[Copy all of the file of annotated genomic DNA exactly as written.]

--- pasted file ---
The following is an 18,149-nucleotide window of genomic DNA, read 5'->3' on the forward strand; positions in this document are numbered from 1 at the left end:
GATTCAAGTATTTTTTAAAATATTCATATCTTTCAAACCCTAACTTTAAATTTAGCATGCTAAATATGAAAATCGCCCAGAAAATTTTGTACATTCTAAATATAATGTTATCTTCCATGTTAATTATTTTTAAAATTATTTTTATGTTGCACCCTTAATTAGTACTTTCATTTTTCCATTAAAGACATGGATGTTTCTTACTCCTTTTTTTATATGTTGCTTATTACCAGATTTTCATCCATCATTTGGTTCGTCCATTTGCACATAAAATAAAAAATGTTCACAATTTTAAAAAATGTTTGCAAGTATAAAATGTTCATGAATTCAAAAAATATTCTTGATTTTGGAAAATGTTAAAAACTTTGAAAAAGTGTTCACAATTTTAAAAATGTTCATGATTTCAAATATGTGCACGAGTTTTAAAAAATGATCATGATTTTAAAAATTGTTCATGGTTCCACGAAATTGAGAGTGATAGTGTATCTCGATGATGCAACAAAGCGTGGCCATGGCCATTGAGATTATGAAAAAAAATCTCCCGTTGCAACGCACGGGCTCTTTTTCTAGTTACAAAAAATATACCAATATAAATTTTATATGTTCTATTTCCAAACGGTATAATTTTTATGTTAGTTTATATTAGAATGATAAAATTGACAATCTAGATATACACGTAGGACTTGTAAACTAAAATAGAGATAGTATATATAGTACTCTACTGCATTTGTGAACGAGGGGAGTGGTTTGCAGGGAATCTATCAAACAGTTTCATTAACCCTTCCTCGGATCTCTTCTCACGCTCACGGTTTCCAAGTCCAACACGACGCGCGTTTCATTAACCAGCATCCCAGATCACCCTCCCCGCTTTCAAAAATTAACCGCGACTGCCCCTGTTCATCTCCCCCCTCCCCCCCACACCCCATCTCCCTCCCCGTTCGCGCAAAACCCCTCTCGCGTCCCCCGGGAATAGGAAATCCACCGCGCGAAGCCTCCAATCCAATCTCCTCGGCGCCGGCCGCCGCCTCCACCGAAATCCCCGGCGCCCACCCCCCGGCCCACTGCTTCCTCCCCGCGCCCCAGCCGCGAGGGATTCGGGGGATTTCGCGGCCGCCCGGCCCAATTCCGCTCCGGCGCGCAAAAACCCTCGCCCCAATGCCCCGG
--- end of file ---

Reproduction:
The following is an 18,149-nucleotide window of genomic DNA, read 5'->3' on the forward strand; positions in this document are numbered from 1 at the left end:
GATTCAAGTATTTTTTAAAATATTCATATCTTTCAAACCCTAACTTTAAATTTAGCATGCTAAATATGAAAATCGCCCAGAAAATTTTGTACATTCTAAATATAATGTTATCTTCCATGTTAATTATTTTTAAAATTATTTTTATGTTGCACCCTTAATTAGTACTTTCATTTTTCCATTAAAGACATGGATGTTTCTTACTCCTTTTTTTATATGTTGCTTATTACCAGATTTTCATCCATCATTTGGTTCGTCCATTTGCACATAAAATAAAAAATGTTCACAATTTTAAAAAATGTTTGCAAGTATAAAATGTTCATGAATTCAAAAAATATTCTTGATTTTGGAAAATGTTAAAAACTTTGAAAAAGTGTTCACAATTTTAAAAATGTTCATGATTTCAAATATGTGCACGAGTTTTAAAAAATGATCATGATTTTAAAAATTGTTCATGGTTCCACGAAATTGAGAGTGATAGTGTATCTCGATGATGCAACAAAGCGTGGCCATGGCCATTGAGATTATGAAAAAAAATCTCCCGTTGCAACGCACGGGCTCTTTTTCTAGTTACAAAAAATATACCAATATAAATTTTATATGTTCTATTTCCAAACGGTATAATTTTTATGTTAGTTTATATTAGAATGATAAAATTGACAATCTAGATATACACGTAGGACTTGTAAACTAAAATAGAGATAGTATATATAGTACTCTACTGCATTTGTGAACGAGGGGAGTGGTTTGCAGGGAATCTATCAAACAGTTTCATTAACCCTTCCTCGGATCTCTTCTCACGCTCACGGTTTCCAAGTCCAACACGACGCGCGTTTCATTAACCAGCATCCCAGATCACCCTCCCCGCTTTCAAAAATTAACCGCGACTGCCCCTGTTCATCTCCCCCCTCCCCCCCACACCCCATCTCCCTCCCCGTTCGCGCAAAACCCCTCTCGCGTCCCCCGGGAATAGGAAATCCACCGCGCGAAGCCTCCAATCCAATCTCCTCGGCGCCGGCCGCCGCCTCCACCGAAATCCCCGGCGCCCACCCCCCGGCCCACTGCTTCCTCCCCGCGCCCCAGCCGCGAGGGATTCGGGGGATTTCGCGGCCGCCCGGCCCAATTCCGCTCCGGCGCGCAAAAACCCTCGCCCCAATGCCCCGG